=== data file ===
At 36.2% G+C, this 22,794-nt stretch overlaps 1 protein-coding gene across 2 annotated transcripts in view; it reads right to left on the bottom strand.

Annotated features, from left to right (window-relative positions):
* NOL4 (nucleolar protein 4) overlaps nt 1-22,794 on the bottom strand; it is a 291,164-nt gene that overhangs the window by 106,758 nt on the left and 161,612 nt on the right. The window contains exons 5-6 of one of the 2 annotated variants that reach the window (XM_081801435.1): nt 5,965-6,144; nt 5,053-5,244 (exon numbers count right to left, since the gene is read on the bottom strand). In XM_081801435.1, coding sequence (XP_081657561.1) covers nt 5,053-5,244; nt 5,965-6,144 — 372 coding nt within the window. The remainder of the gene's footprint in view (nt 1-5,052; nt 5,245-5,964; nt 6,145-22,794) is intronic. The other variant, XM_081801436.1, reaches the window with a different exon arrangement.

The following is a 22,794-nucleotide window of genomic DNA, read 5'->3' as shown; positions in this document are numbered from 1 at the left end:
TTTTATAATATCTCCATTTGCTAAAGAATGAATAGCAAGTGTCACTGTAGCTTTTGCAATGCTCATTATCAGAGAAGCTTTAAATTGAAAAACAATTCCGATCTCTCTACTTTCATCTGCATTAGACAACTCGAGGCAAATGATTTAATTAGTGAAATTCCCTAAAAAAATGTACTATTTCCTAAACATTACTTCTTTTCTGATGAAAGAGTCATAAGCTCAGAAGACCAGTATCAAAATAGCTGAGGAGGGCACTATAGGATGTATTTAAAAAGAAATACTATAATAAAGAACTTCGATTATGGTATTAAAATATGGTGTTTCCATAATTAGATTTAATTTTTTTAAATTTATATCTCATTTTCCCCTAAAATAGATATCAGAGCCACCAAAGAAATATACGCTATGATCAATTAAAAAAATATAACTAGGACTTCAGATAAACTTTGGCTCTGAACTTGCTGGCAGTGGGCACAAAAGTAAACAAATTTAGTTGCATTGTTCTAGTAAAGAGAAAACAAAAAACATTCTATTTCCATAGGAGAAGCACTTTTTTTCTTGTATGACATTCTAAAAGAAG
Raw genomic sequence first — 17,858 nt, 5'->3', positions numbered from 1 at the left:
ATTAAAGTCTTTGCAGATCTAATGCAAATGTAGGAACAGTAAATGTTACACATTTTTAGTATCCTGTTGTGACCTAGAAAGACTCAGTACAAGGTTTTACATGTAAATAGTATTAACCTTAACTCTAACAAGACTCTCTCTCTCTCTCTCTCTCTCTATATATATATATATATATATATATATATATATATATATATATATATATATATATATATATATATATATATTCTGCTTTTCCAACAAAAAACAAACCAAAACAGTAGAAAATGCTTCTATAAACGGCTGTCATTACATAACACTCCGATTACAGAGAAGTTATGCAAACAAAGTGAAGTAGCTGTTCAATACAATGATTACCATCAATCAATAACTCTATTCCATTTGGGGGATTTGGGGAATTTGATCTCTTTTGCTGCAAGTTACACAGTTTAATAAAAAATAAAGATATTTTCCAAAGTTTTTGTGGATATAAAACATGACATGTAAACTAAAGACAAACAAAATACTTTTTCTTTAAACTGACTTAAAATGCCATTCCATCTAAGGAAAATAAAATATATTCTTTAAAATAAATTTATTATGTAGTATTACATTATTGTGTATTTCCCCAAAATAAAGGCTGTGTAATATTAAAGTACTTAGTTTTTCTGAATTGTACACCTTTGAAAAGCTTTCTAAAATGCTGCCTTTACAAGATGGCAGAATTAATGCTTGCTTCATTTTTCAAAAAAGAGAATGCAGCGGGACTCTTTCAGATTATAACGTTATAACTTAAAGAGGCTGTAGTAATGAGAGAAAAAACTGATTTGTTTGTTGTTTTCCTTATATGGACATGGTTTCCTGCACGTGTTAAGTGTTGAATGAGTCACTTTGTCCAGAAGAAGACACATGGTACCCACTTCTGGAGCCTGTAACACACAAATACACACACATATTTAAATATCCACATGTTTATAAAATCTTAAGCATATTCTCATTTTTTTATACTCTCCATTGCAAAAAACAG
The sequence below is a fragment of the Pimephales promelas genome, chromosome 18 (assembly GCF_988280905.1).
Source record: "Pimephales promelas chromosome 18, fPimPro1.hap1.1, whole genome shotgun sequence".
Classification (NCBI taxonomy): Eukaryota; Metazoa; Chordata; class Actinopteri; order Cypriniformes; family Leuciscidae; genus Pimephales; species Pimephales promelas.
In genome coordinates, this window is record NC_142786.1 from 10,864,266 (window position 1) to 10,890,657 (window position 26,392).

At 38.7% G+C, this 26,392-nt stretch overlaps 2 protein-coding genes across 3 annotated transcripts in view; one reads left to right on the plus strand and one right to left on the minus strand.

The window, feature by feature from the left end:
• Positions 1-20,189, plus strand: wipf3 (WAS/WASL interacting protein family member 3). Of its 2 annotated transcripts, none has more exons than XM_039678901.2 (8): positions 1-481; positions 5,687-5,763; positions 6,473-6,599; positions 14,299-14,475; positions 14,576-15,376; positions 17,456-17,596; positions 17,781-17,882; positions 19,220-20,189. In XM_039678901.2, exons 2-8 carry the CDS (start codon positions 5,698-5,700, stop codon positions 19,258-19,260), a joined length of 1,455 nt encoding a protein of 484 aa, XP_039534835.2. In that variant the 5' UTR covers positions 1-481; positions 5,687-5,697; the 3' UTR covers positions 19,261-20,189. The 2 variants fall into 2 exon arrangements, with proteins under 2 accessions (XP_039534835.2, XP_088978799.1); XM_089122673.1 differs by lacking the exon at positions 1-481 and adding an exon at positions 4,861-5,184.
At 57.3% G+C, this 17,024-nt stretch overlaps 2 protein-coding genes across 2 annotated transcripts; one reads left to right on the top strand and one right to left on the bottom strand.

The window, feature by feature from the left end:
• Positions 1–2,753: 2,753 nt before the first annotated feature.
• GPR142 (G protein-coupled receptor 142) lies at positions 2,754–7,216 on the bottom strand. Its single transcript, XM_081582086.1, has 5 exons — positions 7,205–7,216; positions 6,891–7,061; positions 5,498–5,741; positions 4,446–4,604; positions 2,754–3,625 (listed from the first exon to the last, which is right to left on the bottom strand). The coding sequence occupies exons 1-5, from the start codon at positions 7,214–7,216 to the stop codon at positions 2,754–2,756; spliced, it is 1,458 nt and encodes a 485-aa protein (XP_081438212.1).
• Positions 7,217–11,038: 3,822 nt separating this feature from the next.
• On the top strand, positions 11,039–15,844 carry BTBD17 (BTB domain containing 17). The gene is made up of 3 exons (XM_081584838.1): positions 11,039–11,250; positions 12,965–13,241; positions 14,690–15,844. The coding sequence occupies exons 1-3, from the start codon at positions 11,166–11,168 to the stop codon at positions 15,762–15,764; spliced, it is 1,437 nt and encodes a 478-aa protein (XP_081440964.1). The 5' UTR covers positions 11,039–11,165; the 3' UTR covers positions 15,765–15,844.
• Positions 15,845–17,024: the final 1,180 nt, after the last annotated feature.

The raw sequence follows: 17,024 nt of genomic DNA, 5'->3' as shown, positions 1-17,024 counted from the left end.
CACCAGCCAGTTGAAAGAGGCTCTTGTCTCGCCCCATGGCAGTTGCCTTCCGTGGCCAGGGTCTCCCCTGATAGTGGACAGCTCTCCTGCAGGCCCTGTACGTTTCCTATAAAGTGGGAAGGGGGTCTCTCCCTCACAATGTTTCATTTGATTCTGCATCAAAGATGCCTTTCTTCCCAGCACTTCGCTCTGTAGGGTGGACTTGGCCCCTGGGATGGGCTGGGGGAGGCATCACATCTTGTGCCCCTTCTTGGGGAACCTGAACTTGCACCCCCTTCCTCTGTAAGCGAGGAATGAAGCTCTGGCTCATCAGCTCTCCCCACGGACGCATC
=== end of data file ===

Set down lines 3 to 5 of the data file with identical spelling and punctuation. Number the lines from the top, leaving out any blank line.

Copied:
* NOL4 (nucleolar protein 4) overlaps nt 1-22,794 on the bottom strand; it is a 291,164-nt gene that overhangs the window by 106,758 nt on the left and 161,612 nt on the right. The window contains exons 5-6 of one of the 2 annotated variants that reach the window (XM_081801435.1): nt 5,965-6,144; nt 5,053-5,244 (exon numbers count right to left, since the gene is read on the bottom strand). In XM_081801435.1, coding sequence (XP_081657561.1) covers nt 5,053-5,244; nt 5,965-6,144 — 372 coding nt within the window. The remainder of the gene's footprint in view (nt 1-5,052; nt 5,245-5,964; nt 6,145-22,794) is intronic. The other variant, XM_081801436.1, reaches the window with a different exon arrangement.

The following is a 22,794-nucleotide window of genomic DNA, read 5'->3' as shown; positions in this document are numbered from 1 at the left end:
TTTTATAATATCTCCATTTGCTAAAGAATGAATAGCAAGTGTCACTGTAGCTTTTGCAATGCTCATTATCAGAGAAGCTTTAAATTGAAAAACAATTCCGATCTCTCTACTTTCATCTGCATTAGACAACTCGAGGCAAATGATTTAATTAGTGAAATTCCCTAAAAAAATGTACTATTTCCTAAACATTACTTCTTTTCTGATGAAAGAGTCATAAGCTCAGAAGACCAGTATCAAAATAGCTGAGGAGGGCACTATAGGATGTATTTAAAAAGAAATACTATAATAAAGAACTTCGATTATGGTATTAAAATATGGTGTTTCCATAATTAGATTTAATTTTTTTAAATTTATATCTCATTTTCCCCTAAAATAGATATCAGAGCCACCAAAGAAATATACGCTATGATCAATTAAAAAAATATAACTAGGACTTCAGATAAACTTTGGCTCTGAACTTGCTGGCAGTGGGCACAAAAGTAAACAAATTTAGTTGCATTGTTCTAGTAAAGAGAAAACAAAAAACATTCTATTTCCATAGGAGAAGCACTTTTTTTCTTGTATGACATTCTAAAAGAAG